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Delirium - Il Nome Del Vento CD (album) cover

IL NOME DEL VENTO

Delirium

 

Rock Progressivo Italiano

4.11 | 108 ratings

From Progarchives.com, the ultimate progressive rock music website

TheGazzardian
Prog Reviewer
3 stars I don't think this is where most fans of Rock Progressivo Italiano would recommend that you begin. The genre has been around for over thirty years, and I'm sure that the music that got them into the genre has been around almost as long. Yet this album was my introduction.

I purchased it because of it's high position in the top albums of 2009. I have listened to it many times, but I have not yet listened to any other Rock Progressivo Italiano. And while it is clearly progressive rock, it is different enough from the other genres of prog that to try and relate it to them would be unfair to the music contained on the disc. With no reference point to know if this music would satisfy fans of Rock Progressivo Italiano, I am in a unique position of rating it merely on its own merits.

To me, one of the most important things about music is that it acts upon you. I can listen to music that has everything that, mentally, I appreciate in music, yet if it doesn't make me feel, ultimately I am not going to love the music a whole lot. There is no denying that the music pressed into this disc has acted on me quite significantly.

The first time I listened to this album, I was lucky enough to be able to listen to it while doing nothing else. However, I was tired at the time, and although I was enjoying the music, right before the track "Ogni Storia' started up, I closed my eyes and just let the music wash over me as I half-dozed. I never did fall asleep, but instead, the music gave me an epic daydream, the events influenced by the music.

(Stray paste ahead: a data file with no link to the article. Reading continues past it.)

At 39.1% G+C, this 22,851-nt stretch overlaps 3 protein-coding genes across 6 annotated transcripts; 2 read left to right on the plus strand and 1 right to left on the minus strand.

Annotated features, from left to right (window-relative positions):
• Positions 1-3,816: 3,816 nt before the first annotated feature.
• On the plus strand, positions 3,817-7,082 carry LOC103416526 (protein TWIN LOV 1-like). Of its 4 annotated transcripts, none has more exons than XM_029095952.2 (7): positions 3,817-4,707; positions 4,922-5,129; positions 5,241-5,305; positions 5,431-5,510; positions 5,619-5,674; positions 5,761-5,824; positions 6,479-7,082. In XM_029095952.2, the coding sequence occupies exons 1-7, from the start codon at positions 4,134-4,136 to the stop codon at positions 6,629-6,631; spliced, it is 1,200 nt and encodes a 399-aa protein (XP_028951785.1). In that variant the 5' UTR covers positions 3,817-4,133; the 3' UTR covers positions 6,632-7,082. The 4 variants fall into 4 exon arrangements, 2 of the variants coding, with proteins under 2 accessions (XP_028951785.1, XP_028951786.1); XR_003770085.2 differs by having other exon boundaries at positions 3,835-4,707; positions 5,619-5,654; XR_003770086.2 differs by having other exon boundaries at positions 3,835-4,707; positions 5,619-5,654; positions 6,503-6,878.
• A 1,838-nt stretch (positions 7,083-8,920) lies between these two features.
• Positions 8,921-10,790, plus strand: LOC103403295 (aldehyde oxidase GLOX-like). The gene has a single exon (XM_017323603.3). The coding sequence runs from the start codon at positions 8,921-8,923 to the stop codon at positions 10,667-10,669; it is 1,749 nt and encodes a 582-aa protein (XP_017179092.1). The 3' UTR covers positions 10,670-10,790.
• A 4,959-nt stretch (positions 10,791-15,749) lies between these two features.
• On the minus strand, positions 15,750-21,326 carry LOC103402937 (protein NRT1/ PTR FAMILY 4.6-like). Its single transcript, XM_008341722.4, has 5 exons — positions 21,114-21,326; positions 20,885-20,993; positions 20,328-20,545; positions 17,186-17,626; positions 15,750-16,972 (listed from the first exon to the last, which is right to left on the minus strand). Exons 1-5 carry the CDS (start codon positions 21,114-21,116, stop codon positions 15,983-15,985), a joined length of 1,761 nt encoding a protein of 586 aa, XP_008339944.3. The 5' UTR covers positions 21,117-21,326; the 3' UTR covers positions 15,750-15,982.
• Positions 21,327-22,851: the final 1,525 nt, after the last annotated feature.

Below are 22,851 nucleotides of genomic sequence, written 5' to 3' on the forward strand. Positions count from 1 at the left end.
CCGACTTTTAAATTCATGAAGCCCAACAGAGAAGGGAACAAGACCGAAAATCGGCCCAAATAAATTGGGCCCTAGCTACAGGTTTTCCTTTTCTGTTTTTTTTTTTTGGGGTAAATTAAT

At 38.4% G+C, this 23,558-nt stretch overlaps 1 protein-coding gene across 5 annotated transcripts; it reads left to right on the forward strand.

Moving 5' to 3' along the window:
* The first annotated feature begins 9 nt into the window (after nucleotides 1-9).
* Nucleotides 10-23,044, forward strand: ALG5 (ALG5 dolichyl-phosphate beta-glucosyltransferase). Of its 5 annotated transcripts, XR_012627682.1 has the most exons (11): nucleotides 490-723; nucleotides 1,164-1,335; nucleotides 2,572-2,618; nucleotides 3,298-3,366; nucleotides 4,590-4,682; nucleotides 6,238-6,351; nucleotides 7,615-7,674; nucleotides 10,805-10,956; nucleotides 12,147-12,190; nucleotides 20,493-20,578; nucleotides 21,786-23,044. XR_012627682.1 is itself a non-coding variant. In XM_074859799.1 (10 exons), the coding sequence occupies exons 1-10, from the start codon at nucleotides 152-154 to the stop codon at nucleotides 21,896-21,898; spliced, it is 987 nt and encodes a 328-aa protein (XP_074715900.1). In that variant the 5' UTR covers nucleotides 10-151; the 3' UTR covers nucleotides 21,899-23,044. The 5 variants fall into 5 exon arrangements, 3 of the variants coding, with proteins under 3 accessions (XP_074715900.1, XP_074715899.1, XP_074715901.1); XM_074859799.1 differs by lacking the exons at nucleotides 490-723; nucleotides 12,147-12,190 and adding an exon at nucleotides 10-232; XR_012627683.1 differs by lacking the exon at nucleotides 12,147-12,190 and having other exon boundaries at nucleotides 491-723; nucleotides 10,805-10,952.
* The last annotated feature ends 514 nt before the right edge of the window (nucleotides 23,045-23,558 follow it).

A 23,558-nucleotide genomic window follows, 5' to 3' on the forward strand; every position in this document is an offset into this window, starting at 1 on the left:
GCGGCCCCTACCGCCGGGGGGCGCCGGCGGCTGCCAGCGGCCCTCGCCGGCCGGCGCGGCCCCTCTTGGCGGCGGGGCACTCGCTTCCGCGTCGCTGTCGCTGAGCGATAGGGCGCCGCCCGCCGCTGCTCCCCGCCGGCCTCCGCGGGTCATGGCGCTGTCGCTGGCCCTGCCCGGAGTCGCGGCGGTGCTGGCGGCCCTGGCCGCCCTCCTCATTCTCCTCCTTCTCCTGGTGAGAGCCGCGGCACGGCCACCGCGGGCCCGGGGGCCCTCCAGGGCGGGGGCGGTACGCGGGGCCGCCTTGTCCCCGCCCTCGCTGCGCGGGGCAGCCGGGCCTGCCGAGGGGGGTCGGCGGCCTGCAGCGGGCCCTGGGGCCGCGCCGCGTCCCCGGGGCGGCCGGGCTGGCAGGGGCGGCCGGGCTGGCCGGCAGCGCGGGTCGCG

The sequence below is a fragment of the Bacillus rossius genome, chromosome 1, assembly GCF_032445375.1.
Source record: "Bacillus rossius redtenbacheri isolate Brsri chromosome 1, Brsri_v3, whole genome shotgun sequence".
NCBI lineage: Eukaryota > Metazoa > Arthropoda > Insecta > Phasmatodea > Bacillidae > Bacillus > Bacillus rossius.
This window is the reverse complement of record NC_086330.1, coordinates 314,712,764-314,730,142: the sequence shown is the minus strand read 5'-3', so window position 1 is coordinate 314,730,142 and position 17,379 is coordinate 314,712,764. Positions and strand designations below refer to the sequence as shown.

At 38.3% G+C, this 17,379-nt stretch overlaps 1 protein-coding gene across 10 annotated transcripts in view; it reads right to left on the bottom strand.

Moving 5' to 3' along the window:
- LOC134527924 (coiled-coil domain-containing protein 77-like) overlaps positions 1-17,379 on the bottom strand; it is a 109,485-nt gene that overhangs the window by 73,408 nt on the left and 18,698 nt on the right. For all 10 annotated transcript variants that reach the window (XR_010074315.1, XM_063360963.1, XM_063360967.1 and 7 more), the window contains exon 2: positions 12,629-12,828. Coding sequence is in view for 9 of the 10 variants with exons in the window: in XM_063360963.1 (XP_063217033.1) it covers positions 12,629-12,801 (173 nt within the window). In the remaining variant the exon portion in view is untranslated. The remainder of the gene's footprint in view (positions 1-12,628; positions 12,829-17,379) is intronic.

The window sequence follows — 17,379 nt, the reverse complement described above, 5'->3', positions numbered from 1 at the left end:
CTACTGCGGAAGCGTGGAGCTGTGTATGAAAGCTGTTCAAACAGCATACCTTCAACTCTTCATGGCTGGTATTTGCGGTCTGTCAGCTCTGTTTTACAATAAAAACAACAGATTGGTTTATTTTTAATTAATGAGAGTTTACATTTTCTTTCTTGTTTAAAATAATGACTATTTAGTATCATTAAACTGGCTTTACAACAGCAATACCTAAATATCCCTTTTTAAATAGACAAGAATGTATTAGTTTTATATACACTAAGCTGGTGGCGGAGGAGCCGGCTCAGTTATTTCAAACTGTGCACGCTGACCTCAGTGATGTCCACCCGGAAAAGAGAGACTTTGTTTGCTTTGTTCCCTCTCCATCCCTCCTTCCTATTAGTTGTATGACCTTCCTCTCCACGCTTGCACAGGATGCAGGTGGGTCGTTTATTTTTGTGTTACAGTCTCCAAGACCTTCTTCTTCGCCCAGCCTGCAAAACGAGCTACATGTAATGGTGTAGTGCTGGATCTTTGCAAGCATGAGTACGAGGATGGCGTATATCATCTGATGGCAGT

The daydream lasted from Ogni Storia until the end of Cuore Sacro, and in that 5 song / 25 minute span, I went on an adventure that rivals Supper's Ready.

Daydream - skip ahead if you don't care

The daydream started with the leader of a group of pilgrims travelling across America in a wagon train, burying a baby who had taken ill during their adventures. The wagon train then continued, but hit a series of hardships, for which the leader was blamed and eventually kicked out. Later, he returned, and tried to kill the current leader of the wagon train (the son of the baby that had died), but failed and was killed, awaking in the underworld next to the baby who had also died. After a harrowing journey through the halls of the underworld, he met with one of the leaders of the underworld, who instructed him to raise the baby according to her directions. Hundreds of years later, the baby was the equivalent of an 18 year old youth in our world, and had amassed an army of the underworld that stretched as far as the eyes could see, which he was to lead into our world.

Meanwhile, on our world and in roughly our time, Spirit Wolf, who subsisted only on the beliefs of a few natives, felt the change as the army of the underworld crossed into our world. He fled and warned his people, and by staying ever ahead of the army of the undead, they were able to rescue and convert all those who survived and escaped their attack. This lasted until the tribe of natives and converts was larger than those remaining that believed in the underworld. The underworld, as a result, lost much of its power, and nature was able to wash them away.

Finally, although the majority of the world was now living in harmony with nature, as taught by Spirit Wolf, there were those who still clung to their cities, and a war broke between the two groups, those under Spirit Wolf attacking the cities with fire. When the last city was burning, city-goers carried burning timbers to a great forest, in the hopes of burning it down with them as a last stand. And it did catch fire, but nature summoned a great wind to send the fire right back to the city, burning down what little had survived.

Daydream is over

I have not been able to listen to the album without remembering my daydream since, so it has taken on additional meaning that the artist probably never intended. (Although the fact that my daydream ended with a giant wind, before I knew that the album name meant "The name of the wind", is interesting.) But furthermore, the sound of the album is one that I enjoy a lot as well. It is the perfect sound to listen to when one is resting, or to help one get into a relaxed state. For the past few days, this has been THE album that I turned to to listen to whilst going to sleep (which is not to imply that the music is boring).

Overall, I would recommend this album to any prog fan - fan of Rock Italiano Progressivo or not. Perhaps not quite a masterpiece, but definitely music that has the potential to act strongly on its listener.

TheGazzardian | 3/5 |

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